Whoops, wrong picture. Behold!
Rannphairti anaithnid at English Wikipedia
We don't know why, but this is creepier than a real human skull.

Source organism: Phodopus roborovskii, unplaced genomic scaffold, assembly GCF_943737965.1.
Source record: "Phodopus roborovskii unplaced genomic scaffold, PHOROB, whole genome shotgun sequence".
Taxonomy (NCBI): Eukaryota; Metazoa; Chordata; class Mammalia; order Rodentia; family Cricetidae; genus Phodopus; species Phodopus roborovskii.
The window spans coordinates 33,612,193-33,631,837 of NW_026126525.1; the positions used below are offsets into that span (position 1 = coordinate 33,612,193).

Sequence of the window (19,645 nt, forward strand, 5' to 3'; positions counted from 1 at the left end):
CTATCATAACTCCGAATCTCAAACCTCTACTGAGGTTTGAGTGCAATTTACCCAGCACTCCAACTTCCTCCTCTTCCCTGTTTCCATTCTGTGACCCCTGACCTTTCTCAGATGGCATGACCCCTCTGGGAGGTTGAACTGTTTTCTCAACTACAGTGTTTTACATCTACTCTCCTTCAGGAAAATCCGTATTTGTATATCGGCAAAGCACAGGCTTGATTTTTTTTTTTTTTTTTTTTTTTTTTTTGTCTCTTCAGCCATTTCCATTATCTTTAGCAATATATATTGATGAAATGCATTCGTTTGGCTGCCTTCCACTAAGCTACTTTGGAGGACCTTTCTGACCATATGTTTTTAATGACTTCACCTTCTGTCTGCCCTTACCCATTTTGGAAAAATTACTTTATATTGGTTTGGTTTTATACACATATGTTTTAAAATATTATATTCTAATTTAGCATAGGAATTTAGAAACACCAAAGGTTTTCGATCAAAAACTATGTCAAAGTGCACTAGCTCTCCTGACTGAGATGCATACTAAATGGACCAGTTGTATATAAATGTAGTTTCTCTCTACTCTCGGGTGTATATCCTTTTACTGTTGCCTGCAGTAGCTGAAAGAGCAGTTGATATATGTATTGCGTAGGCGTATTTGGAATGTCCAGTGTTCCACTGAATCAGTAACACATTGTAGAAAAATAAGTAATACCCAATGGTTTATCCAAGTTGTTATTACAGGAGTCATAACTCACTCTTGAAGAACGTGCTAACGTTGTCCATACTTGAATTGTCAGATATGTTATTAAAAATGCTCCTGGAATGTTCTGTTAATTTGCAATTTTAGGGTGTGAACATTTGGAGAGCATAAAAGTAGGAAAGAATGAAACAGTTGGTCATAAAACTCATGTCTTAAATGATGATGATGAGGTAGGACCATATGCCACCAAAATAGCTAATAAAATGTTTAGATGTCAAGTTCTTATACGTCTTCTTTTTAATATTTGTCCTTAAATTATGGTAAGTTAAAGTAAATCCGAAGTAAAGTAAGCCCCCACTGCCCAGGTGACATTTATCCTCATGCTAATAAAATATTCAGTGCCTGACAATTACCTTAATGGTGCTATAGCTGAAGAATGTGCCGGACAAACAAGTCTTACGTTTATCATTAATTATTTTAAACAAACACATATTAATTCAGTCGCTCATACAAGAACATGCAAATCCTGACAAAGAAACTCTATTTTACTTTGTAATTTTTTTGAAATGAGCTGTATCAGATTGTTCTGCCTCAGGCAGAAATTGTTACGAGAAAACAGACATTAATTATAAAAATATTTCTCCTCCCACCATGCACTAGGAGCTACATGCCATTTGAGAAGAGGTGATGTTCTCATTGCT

Originally, jack-o-lanterns were carved out of turnips, whose waxy skin and gaunt form offer much more of an undead panache than the relatively jolly pumpkin. The origin of this, as befits the holiday, comes from a scary story. In 17th-century Ireland, there once lived a fellow named Stingy Jack, who, true to his name, was a bit of a son of a bitch. One day, Jack met the Devil in a pub (this is an Irish story) and decided to trick him. Playing up on his frugal nature, Jack convinced Satan to transform himself into a coin in order to pay for their drinks. However, instead of plopping the demonic coin on the counter, Jack decided to pocket it right next to a silver cross. Weakened by the divine symbol, the Devil could not escape and had to make a deal with Stingy Jack, promising to leave his soul alone for 10 years. We can only assume the Devil had been drinking since early that afternoon and was no match for Jack's deviousness.